Lydia Millet, “Ghost Lights: A novel”
W. W. Norton & Company
2011, 256 pages, hardcover, $16.47
A friend of mine recently spoke of escaping to “paradise” after a particularly hectic wedding. It bothered me, and after reading PEN-USA award winner Lydia Millet’s “Ghost Lights,” I think I can tell you why.
In the book, as in in her other novels—“Omnivores,” “Everyone’s Pretty,” and “My Happy Life”—a fairly unlikely plot unfolds. The book opens as Hal and Susan, whom we met in her prior novel “How the Dead Dream,” are picking up her missing boss’s abandoned three-legged dog from a vet’s office.
Susan’s boss, T., has gotten tired of running his successful business in the U.S., and without telling anyone, has run away to Belize, leaving business, dog, and employees in limbo. While much of the plot unfolds in the search for the boss, this reader doesn’t really believe that he is dead. Because Hal has discovered that his wife has been cheating on him with the paralegal at her office, he, too, gets the idea that if only he could escape to Belize, he could play hero by finding Susan’s boss and somehow salvage his failing marriage. His real goal, though, is to escape the daily reminders of her infidelity as well as his discovery that his paraplegic daughter is happily employed as a phone-sex operator. Instead of confronting difficult aspects of his relationships, Hal hits the road.
Despite the unlikely plot turns and sometimes overbearing politics, this novel is ultimately about occupation. His wife’s paramour, the sexy paralegal, occupies Hal’s space as the romantic lead in his own marriage; various and sundry men occupy his daughter’s love life; and Hal himself occupies the wife of a German traveler, who is too busy occupying Belize’s military in partnership with U.S. forces to notice. Susan’s boss, T., it turns out, is occupying a now-defunct hotel island, using it to rebirth himself as a free spirited, money-shunning, long-haired hippie, and who, it turns out, is still wanted by the Belize authorities. By the end of the novel, he winds up occupying a local jail cell.
There is plenty of space in the novel devoted to revealing Americans’ blind spots when it comes to re-inscribing visions of paradise or poverty—sometimes simultaneously—over already occupied lands. In discussing her worries about T., and the search for him in Belize, Susan says, “I mean first of all it’s a small village in Central America. They’re poor. And they just got hit by a tornado.” Never mind that the small coastal country had just been hit by a hurricane, not a tornado—the country and the process of how things operate in it are “a big blank” to his wife. Hal, too, sees it as too distant to allow for change, freedom, and heroics, thinking to himself as he decides to travel: “It was settled. He would fly away from all of it and that would leave the field wide open.”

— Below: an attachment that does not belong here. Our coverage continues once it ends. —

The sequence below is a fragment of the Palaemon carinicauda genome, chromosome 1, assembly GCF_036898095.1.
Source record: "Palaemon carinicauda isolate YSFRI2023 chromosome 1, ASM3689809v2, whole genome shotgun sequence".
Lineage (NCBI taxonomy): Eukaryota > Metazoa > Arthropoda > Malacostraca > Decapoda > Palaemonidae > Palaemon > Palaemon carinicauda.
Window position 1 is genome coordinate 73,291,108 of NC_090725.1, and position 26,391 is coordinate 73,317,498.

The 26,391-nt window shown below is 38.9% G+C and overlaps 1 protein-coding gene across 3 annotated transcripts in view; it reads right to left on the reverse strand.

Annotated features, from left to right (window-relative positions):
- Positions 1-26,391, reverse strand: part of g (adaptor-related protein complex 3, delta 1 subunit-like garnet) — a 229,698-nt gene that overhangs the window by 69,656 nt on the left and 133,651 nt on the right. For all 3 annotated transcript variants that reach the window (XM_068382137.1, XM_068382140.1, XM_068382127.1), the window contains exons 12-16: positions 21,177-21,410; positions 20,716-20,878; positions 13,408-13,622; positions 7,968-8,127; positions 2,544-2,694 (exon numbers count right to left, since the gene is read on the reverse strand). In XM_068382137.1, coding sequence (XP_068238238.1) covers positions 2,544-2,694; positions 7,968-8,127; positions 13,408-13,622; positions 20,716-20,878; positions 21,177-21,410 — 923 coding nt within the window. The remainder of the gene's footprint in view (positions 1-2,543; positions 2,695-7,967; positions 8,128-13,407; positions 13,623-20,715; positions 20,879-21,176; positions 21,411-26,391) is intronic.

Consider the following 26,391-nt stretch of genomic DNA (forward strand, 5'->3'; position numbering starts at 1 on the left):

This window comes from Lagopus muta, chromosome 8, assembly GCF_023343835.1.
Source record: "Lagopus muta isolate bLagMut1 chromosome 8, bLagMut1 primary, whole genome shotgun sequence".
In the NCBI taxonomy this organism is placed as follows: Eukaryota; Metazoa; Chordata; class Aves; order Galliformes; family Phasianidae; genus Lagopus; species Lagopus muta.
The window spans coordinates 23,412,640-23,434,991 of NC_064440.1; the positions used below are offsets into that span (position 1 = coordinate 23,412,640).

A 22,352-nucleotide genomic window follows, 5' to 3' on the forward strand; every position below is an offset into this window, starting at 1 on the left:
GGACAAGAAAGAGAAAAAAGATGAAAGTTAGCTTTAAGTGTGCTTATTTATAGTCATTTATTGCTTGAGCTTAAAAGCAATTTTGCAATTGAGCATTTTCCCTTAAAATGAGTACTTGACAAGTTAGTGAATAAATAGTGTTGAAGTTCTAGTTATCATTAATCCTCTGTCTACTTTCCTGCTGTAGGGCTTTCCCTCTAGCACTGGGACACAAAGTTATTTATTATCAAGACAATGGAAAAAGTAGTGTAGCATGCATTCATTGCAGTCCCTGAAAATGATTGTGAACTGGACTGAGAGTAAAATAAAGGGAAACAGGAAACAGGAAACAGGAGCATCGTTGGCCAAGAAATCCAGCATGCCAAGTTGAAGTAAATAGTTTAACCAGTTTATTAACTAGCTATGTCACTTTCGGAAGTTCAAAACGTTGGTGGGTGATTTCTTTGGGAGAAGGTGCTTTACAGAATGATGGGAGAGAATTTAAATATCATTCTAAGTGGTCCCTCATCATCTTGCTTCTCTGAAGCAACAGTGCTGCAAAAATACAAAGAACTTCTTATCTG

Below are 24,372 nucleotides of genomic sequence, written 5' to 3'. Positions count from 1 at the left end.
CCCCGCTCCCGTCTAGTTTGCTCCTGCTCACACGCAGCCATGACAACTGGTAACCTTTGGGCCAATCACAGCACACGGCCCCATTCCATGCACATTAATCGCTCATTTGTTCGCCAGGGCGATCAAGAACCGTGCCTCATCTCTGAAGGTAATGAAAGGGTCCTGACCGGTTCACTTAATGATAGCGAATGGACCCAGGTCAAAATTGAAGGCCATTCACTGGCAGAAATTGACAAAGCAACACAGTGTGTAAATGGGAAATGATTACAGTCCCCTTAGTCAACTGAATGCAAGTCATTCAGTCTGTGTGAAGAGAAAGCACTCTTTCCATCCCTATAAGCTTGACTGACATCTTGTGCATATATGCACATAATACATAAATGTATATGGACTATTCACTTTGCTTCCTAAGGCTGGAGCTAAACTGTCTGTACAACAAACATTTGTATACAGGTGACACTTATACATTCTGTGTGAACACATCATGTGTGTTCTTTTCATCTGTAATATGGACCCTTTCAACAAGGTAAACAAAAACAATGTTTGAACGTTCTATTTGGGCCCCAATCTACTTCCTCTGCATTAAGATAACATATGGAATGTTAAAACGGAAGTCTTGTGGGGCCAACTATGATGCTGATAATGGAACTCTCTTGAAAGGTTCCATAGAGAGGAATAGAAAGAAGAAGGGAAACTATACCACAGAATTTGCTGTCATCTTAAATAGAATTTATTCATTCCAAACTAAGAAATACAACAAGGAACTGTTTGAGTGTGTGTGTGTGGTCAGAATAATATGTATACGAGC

Upon his arrival in Belize, Hal does not meet people native to that land. Instead, he meets a German family: husband, wife, and two tow-headed boys, who are there for an unknown reason but take an unusual interest in Hal’s search. Ostensibly there to solve other people’s problems, conveniently the German husband combines Hal’s search with his own interest in putting his own hand (and that of his native Germany, as well as the United States) in the operations of the local military.
What’s the moral of the story behind all these occupations? Despite Millet’s attempt to tell the reader, word for word, what to think (with way too many suggestions of a Christ-like sacrifice), the real moral comes at the end with the death of the narrator. You can’t occupy a place without consequences, and he pays the ultimate price for his occupation. Street thugs take what they want from him (which, in fact, isn’t much), and leave him to die. While he bleeds, though, he sees his family, his coworkers, and his relationships with a new clarity, perhaps brought forth by his reduction to just another unidentifiable body lying on the street of an unidentifiable town in Belize. Hal abandons the sarcastic and critical commentary that has filtered the world for him until now, and he is left with a different understanding of his relationships. The not-so-subtle slow bleed out as Hal lies on the street allows the reader to absorb the idea that there is no escape in paradise. That, in fact, there is no paradise.
Leslie Wolcott, Staff Blogger